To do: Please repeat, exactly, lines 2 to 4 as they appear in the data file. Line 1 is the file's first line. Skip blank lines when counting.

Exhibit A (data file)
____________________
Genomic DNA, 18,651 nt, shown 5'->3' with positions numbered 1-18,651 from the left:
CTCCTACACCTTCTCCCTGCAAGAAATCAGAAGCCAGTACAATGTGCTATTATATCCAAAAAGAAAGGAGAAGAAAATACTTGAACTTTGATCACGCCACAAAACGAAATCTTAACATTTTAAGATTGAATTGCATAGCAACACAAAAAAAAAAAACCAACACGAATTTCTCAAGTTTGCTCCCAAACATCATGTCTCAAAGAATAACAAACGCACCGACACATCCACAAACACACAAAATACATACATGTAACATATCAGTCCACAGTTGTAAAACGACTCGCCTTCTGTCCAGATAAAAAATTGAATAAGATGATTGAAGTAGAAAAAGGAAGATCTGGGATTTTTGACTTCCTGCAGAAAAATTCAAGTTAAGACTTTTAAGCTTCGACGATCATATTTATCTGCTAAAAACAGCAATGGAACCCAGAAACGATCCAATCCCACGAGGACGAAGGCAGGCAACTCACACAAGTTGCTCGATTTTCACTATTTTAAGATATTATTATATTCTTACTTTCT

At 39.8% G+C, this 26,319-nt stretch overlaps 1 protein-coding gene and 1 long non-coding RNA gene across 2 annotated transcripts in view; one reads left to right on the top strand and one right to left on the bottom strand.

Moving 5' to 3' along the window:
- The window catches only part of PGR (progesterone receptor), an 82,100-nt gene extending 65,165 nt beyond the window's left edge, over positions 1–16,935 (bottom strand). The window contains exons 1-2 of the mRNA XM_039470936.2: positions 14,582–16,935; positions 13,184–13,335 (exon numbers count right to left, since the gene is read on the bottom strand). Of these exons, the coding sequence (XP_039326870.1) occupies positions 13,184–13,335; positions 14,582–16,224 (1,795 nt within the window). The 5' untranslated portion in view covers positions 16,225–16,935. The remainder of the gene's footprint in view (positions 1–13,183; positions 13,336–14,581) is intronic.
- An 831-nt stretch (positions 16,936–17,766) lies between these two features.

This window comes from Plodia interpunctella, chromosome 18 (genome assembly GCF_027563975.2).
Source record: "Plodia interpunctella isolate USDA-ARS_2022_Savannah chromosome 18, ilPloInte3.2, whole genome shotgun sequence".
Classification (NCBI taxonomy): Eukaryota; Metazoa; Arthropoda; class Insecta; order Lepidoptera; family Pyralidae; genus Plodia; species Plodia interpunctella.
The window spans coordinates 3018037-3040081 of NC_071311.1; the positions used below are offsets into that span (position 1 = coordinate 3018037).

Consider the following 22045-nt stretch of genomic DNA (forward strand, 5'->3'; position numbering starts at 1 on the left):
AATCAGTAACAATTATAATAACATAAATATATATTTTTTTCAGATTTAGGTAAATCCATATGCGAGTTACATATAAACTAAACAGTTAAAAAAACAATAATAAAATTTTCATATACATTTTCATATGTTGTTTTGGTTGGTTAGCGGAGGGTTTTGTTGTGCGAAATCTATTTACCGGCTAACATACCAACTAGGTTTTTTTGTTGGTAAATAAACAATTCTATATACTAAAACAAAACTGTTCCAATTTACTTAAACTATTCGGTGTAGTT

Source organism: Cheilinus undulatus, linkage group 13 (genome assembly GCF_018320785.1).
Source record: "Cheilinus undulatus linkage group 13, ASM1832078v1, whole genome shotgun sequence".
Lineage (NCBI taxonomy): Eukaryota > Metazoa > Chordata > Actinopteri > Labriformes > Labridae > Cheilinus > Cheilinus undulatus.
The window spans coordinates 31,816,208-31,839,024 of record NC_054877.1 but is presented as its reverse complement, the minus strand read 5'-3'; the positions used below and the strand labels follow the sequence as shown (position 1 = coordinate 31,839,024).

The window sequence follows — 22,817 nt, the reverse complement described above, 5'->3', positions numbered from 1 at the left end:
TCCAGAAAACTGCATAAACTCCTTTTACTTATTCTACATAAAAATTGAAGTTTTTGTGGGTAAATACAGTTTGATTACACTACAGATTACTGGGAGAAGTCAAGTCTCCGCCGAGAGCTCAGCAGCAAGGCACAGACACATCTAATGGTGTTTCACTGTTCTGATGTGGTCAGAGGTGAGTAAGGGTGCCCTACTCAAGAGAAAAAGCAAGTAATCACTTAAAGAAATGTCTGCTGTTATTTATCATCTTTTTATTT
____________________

CTCCTACACCTTCTCCCTGCAAGAAATCAGAAGCCAGTACAATGTGCTATTATATCCAAAAAGAAAGGAGAAGAAAATACTTGAACTTTGATCACGCCACAAAACGAAATCTTAACATTTTAAGATTGAATTGCATAGCAACACAAAAAAAAAAAACCAACACGAATTTCTCAAGTTTGCTCCCAAACATCATGTCTCAAAGAATAACAAACGCACCGACACATCCACAAACACACAAAATACATACATGTAACATATCAGTCCACAGTTGTAAAACGACTCGCCTTCTGTCCAGATAAAAAATTGAATAAGATGATTGAAGTAGAAAAAGGAAGATCTGGGATTTTTGACTTCCTGCAGAAAAATTCAAGTTAAGACTTTTAAGCTTCGACGATCATATTTATCTGCTAAAAACAGCAATGGAACCCAGAAACGATCCAATCCCACGAGGACGAAGGCAGGCAACTCACACAAGTTGCTCGATTTTCACTATTTTAAGATATTATTATATTCTTACTTTCT

At 39.8% G+C, this 26,319-nt stretch overlaps 1 protein-coding gene and 1 long non-coding RNA gene across 2 annotated transcripts in view; one reads left to right on the top strand and one right to left on the bottom strand.

Moving 5' to 3' along the window: